Alumnus Nigel Abello shares his amazing journey through COVID-19, inspiring our 2020 science graduates
Nigel Abello is passionate about science, entrepreneurship, mental health, exercise and adventure. He is a First-Class Honours Graduate for the inaugural cohort for the Bachelor of Science Advanced Global Challenges in 2017.
He has worked across a range of industries from corporate financial services, start-ups, retail, hospitality, scientific research institutions, to government. These opportunities have taken him from Melbourne and Sydney, to working in Cambodia, Papua New Guinea, and the Pacific Islands.
Currently he is a freelance marketing consultant for a Melbourne based start-up, and works as a Team Lead for the Department of Health in the COVID-19 Response.
He is also a passionate advocate for promoting young adult mental health. As a Youth Ambassador for Reach out Australia, he plays a major role in raising awareness in communities, breaking down stigma around mental health and helping young people across Australia to deal with issues related to mental health.
“Tonight, is an opportunity to celebrate your achievement with family, friends and peers. Whether it has been a long time coming, I think we are all glad to know we can be here together to celebrate in these unprecedented times.
Throughout my career so far, there have been key moments that have influenced my outlook on life. In particular, I would like to share a few key insights into my experience working as part of the COVID-19 response:
Since August last year I have been working for the Department of Health. If you asked me at the time I graduated where I thought I would end up, I guarantee that working for the government in the middle of a global pandemic is not what I would have responded with.
I have seen the news about COVID and at times have noticed the headlines highlighting “case numbers”. For myself and my colleagues, over the past six months we have not been focussing on the numbers - but instead we have been hearing the stories.
These have been stories of Victorians - some who have done it tough. From those who lost loved ones, positive cases, individuals who were unable to visit their family, people needing medical treatment, to those struggling to put food on their table.
At the same time, I also spoke with people who wanted to hold a children’s birthday party in the local park, business owners, educators, students, Victoria Police, Victorian’s wanting to pick up a new pet, get a haircut from their local hairdresser, and people wanting exercise with their partner.
What has amazed me about all the conversations I have had - is that I have learnt so much about people’s capacity to respond to change in the face of uncertainty and ambiguity.
Yes, I have had my fair share of Victorian’s rage at me. I know it’s their opinion and when you deal with public health, everyone is involved. Despite that, the stories of resilience, doing their part for the community, and helping those doing it tough - has continued to give me hope. In saying that the first insight I want to share with you is that: The things that happen to you don’t define you. How you respond does.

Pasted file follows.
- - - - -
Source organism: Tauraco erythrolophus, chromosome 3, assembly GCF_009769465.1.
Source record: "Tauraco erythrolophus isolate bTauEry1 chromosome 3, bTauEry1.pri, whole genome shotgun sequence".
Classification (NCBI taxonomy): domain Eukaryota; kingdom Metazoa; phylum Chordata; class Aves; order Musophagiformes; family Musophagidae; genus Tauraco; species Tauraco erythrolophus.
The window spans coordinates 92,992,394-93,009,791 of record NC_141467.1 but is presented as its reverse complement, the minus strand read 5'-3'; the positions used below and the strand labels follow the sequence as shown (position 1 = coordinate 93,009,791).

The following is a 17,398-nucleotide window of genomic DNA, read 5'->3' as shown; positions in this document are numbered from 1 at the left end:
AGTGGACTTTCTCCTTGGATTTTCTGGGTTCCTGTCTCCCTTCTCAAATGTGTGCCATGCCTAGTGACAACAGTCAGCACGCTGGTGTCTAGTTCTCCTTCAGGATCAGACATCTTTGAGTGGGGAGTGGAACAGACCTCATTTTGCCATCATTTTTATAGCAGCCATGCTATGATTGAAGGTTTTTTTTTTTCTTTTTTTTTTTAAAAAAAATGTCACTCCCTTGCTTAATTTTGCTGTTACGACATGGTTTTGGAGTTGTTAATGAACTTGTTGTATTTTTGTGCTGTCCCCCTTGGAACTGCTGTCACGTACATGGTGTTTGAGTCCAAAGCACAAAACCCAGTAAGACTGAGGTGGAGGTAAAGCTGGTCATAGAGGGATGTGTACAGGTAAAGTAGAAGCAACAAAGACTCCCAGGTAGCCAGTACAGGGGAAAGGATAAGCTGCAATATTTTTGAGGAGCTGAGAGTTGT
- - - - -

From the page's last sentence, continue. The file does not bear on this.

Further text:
As I look back and think about what has been achieved in the past year from getting through stage 4 lockdown… twice, to the South Australia outbreak in December, then the NSW/QLD, followed by WA, and most recently the NZ outbreak - what I will always be most proud of are the people I work with.
Just over a year ago there was no COVID hotline, from a team of 8 advisers answering inbound calls to over 400 people assisting the community in peak times. Coming from all facets of life from a science graduate like myself, to other Monash graduate, firefighters, flight attendants, doctors, students, to salespeople. The team I have been working with has made this experience truly once in a lifetime.
When people ask exactly what the work I have been doing I at times become blasé to the reality of the impact. Over all the jobs I have worked, when people’s lives are literally on the line, working for long days on stretch, the people you surround yourself with play a significant role in bringing out the best in you.
For my colleagues and I - we know we won’t be here forever in a Covid role and it is extremely motivating to see the people I have worked alongside with - go out and pursue what they are truly passionate about.
Whether continue in a public health role, start their masters, become paramedics, or launch their own company, what I have learnt from my peers is to surround yourself with people who empower you to become a better version of yourself.
Without the alumni community I would not be where I am today. I have seen the value in staying in contact with faculty staff and students. For one, the job I have today is because a fellow Monash graduate referred me for the role.
So now as you embark on this next chapter of your life, you are now part of a truly global alumni community of more than 420,000 Monash graduates living in 160 different countries. Stay in touch online, utilise the resources available, reach out to potential mentors, and see how much value can be gained by utilising the community.
So, in a world where everything is possible, a world where our voices have impact, and circumstances can rapidly change - remember that how you respond defines you, and you are empowered by who you surround yourself with.
Congratulations again and have a wonderful evening everyone.”